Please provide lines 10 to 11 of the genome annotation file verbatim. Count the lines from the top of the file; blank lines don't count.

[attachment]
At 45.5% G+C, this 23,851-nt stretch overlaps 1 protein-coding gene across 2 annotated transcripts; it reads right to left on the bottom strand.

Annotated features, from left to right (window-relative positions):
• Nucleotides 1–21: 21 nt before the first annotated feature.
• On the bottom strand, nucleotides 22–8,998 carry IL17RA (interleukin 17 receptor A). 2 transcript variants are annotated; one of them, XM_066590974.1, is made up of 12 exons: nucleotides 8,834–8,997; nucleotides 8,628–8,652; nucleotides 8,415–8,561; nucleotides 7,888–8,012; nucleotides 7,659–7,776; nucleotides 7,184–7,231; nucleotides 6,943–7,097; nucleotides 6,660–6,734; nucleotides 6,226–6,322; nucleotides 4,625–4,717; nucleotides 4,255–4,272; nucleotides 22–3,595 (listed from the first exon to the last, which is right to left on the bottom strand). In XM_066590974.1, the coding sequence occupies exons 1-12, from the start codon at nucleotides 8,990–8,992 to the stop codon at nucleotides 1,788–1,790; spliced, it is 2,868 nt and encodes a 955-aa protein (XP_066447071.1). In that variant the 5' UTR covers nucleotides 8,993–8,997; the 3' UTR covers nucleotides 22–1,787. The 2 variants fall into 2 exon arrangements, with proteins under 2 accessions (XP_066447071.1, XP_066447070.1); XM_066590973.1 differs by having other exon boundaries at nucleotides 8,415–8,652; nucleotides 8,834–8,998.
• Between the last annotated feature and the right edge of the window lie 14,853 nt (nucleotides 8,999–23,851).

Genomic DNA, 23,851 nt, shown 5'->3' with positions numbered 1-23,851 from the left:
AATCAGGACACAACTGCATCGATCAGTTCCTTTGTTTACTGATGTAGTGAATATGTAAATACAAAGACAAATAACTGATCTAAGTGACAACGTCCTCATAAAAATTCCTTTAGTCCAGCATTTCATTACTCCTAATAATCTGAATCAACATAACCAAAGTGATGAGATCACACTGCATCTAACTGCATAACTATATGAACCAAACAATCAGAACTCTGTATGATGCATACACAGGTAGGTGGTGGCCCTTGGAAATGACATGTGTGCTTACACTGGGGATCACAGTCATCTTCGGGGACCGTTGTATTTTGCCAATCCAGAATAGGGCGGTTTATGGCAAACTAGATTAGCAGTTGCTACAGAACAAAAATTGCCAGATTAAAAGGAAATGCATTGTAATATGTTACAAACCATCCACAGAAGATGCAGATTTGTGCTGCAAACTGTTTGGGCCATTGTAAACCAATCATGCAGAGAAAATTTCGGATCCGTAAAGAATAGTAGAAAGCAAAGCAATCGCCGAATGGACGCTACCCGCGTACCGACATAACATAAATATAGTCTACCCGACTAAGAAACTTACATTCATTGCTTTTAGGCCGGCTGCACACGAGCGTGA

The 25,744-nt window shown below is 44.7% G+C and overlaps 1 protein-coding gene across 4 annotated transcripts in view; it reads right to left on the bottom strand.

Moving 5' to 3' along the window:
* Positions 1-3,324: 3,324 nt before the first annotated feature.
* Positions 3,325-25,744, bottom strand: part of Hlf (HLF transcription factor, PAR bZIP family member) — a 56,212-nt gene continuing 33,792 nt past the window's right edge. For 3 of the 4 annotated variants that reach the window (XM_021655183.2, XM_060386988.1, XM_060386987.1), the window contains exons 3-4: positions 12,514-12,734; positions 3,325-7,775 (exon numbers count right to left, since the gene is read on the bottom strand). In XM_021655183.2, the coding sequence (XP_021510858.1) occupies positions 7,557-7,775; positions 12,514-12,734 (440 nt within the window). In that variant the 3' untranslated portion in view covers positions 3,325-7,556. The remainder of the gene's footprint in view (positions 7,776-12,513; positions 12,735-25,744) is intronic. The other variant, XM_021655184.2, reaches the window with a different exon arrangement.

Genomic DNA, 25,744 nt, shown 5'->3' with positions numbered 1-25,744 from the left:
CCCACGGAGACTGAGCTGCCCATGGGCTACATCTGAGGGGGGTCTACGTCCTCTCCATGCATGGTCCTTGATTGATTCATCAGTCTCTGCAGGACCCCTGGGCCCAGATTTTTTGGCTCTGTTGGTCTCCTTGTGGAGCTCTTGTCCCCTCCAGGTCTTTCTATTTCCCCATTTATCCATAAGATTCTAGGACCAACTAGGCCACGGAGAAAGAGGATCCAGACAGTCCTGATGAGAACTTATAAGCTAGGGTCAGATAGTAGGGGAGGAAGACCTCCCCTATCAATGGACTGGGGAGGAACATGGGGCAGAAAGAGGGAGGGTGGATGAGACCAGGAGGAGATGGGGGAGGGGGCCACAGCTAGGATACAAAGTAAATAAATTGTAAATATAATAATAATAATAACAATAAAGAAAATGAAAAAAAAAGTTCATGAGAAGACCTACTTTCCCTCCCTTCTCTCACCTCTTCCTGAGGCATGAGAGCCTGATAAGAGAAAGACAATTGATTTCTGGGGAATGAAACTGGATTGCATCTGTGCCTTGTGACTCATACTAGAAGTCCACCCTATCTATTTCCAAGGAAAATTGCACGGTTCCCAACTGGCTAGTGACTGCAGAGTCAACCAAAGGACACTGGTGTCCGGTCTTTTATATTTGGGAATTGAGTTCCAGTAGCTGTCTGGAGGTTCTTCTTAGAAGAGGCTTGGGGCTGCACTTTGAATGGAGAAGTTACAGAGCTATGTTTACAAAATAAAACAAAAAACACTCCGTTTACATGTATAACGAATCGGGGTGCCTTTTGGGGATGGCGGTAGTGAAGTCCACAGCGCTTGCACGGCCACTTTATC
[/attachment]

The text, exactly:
* Positions 1-3,324: 3,324 nt before the first annotated feature.
* Positions 3,325-25,744, bottom strand: part of Hlf (HLF transcription factor, PAR bZIP family member) — a 56,212-nt gene continuing 33,792 nt past the window's right edge. For 3 of the 4 annotated variants that reach the window (XM_021655183.2, XM_060386988.1, XM_060386987.1), the window contains exons 3-4: positions 12,514-12,734; positions 3,325-7,775 (exon numbers count right to left, since the gene is read on the bottom strand). In XM_021655183.2, the coding sequence (XP_021510858.1) occupies positions 7,557-7,775; positions 12,514-12,734 (440 nt within the window). In that variant the 3' untranslated portion in view covers positions 3,325-7,556. The remainder of the gene's footprint in view (positions 7,776-12,513; positions 12,735-25,744) is intronic. The other variant, XM_021655184.2, reaches the window with a different exon arrangement.